What is the Purpose of Homework?

If you walk into a typical teachers’ workroom and ask the question, “What’s the purpose of homework?” you’ll likely find that most teachers have a definite opinion. But ask them what research says about homework, and you’ll get less definitive answers. What does research really say about homework as a strategy to improve student achievement?

The effects of homework on student achievement are not entirely clear; a number of factors, such as degree of parental involvement and support, homework quality, students’ learning preferences, and structure and monitoring of assignments can affect the influence of homework on achievement (Hong, Milgram, & Rowell, 2004; Minotti, 2005).

One synthesis of research on the relationship between homework time and achievement showed some gains at the middle and high school levels, but less so at the elementary school level (Cooper, Robinson, & Patall, 2006). Others have found that homework can help students strengthen their self-regulation skills such as managing time, setting goals, self-reflecting on their performance, and delaying gratification (Ramdass & Zimmerman,  2011).

On the flip side, there’s some research highlighting negative aspects of homework, including disruption of family time, stress, conflicts between student and parent, and restricted access to community and leisure time (e.g., Coutts, 2004; Warton, 2001).

So what’s the best approach to take? In Cathy Vatterott’s 2009 book, Rethinking Homework: Best Practices That Support Diverse Needs, she outlines practices she refers to as her “New Paradigm for Homework”:

  • design quality homework tasks;
  • differentiate homework tasks;
  • move from grading to checking;
  • decriminalize the grading of homework;
  • use completion strategies; and
  • establish homework support programs.

If you take Vatterott’s recommended practices along with our research-based recommendations (found in Classroom Instruction That Works, 2nd ed.), you can begin to view homework differently,  as an extension of practice and a chance to deepen understanding of a topic. Consider these tips:

  1. Always ask, “What learning will result from this homework assignment?” The goal of your instruction should be to design homework that results in meaningful learning.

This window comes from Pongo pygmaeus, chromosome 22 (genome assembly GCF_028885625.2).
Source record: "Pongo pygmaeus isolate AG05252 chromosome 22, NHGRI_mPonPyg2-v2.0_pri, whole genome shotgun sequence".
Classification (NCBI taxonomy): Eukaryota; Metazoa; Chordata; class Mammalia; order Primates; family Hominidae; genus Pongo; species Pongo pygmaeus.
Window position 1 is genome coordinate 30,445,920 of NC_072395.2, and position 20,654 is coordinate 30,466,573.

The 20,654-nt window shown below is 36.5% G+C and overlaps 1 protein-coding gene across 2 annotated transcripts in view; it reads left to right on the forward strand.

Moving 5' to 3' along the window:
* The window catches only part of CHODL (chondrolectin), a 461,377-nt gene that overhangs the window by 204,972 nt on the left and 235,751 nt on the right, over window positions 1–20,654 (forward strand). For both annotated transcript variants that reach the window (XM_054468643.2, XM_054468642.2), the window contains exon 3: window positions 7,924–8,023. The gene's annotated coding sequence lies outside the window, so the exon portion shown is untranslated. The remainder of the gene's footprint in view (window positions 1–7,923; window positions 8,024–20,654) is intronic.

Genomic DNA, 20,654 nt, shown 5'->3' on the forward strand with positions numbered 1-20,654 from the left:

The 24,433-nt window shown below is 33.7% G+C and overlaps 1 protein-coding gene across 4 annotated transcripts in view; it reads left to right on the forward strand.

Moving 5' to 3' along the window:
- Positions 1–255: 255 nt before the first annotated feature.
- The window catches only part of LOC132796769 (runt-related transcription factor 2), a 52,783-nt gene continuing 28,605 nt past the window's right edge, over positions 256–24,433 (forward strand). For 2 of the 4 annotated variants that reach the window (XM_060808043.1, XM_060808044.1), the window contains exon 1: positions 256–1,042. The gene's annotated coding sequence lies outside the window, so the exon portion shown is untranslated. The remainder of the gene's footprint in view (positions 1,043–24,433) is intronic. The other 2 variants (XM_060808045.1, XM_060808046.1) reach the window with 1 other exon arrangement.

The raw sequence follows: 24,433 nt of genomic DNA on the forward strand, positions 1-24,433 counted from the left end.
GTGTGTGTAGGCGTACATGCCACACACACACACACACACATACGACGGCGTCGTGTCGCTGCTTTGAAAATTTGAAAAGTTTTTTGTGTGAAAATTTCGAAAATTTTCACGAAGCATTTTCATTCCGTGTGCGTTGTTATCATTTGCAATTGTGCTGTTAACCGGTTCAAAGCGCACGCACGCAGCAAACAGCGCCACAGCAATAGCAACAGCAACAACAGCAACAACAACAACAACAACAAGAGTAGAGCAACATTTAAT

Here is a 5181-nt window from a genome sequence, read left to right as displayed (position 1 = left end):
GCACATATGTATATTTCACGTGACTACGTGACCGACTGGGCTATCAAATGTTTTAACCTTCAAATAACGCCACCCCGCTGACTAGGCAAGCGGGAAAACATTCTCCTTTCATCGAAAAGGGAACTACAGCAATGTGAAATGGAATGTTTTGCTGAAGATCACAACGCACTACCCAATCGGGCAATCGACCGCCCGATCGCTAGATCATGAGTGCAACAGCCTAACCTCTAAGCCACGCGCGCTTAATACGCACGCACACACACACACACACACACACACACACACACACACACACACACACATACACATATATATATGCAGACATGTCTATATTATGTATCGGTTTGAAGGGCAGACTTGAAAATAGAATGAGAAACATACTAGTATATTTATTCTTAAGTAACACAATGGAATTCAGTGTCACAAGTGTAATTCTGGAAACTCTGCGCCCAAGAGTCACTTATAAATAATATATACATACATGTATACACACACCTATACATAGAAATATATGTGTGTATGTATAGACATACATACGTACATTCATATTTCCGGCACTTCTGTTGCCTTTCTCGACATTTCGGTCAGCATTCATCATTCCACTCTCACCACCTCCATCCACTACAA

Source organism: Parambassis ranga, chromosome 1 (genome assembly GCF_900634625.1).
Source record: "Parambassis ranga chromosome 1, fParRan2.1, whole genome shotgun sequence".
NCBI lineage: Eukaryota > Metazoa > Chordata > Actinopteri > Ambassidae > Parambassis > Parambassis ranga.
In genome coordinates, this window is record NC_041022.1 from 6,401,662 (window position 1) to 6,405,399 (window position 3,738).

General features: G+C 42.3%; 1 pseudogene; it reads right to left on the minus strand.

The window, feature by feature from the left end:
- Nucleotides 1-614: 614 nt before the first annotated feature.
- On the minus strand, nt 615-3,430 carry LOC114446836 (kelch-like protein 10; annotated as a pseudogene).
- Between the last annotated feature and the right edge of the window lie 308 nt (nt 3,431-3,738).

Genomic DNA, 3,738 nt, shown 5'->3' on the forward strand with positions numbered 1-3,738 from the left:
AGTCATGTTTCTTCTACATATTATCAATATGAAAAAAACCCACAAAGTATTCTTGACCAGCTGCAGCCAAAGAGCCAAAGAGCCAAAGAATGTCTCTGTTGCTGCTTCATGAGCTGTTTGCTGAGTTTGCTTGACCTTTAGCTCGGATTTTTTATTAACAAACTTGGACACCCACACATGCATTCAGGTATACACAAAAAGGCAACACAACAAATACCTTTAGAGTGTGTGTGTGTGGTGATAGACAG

2. Assign homework to help students deepen their understanding of content, practice skills in order to become faster or more proficient, or learn new content on a surface level.
  3. Check that students are able to perform required skills and tasks independently before asking them to complete homework assignments.
  4. Consider parents and guardians to be your allies when it comes to homework. Understand their constraints, and, when home circumstances present challenges, consider alternative approaches to support students as they complete homework assignments (e.g., before-or after-school programs, additional parent outreach).

Because the research on homework is mixed, teachers should think carefully about what tasks they assign for homework, and what the purpose of that homework truly is. Remember that it’s essential for students to receive feedback on their homework so they know what they did correctly, what they did incorrectly, and what they need to do next to improve.
Howard Pitler, Ed.D., is chief program officer at McREL, co-author of Classroom Instruction That Works (2nd ed.), and lead author of Using Technology with Classroom Instruction That Works.


Cooper, H., Robinson, J. C, Sc Patall, E. A. (2006). Does homework improve academic achievement? A synthesis of research, 19872003. Review of Educational Research, 76, 1-62.

Coutts, P. (2004). Meanings of homework and implications for practice. Theory into Practice 43(3),182–188.

Hong, E., Milgram, R. M., & Rowell, L. L. (2004). Homework motivation and preference: A learner-centered homework approach. Theory into Practice, 43, 197–204.

Minotti, J. L. (2005). Effects of learning-style-based homework prescriptions on the achievement and attitudes of middle school students. NASSP Bulletin, 89, 67–89.

Ramdass, D., & Zimmerman, B. (2011) Developing Self-Regulation Skills: The Important Role of Homework. Journal of Advanced Academics, 22(2), 194-218,354-355.

Vatterott, C. (2009). Rethinking homework: Best practices that support diverse needs. Alexandria, VA: ASCD.

Warton, P. M. (2001). The forgotten voices in homework: Views of the students. Educational Psychologist, 36(3), 155–165.

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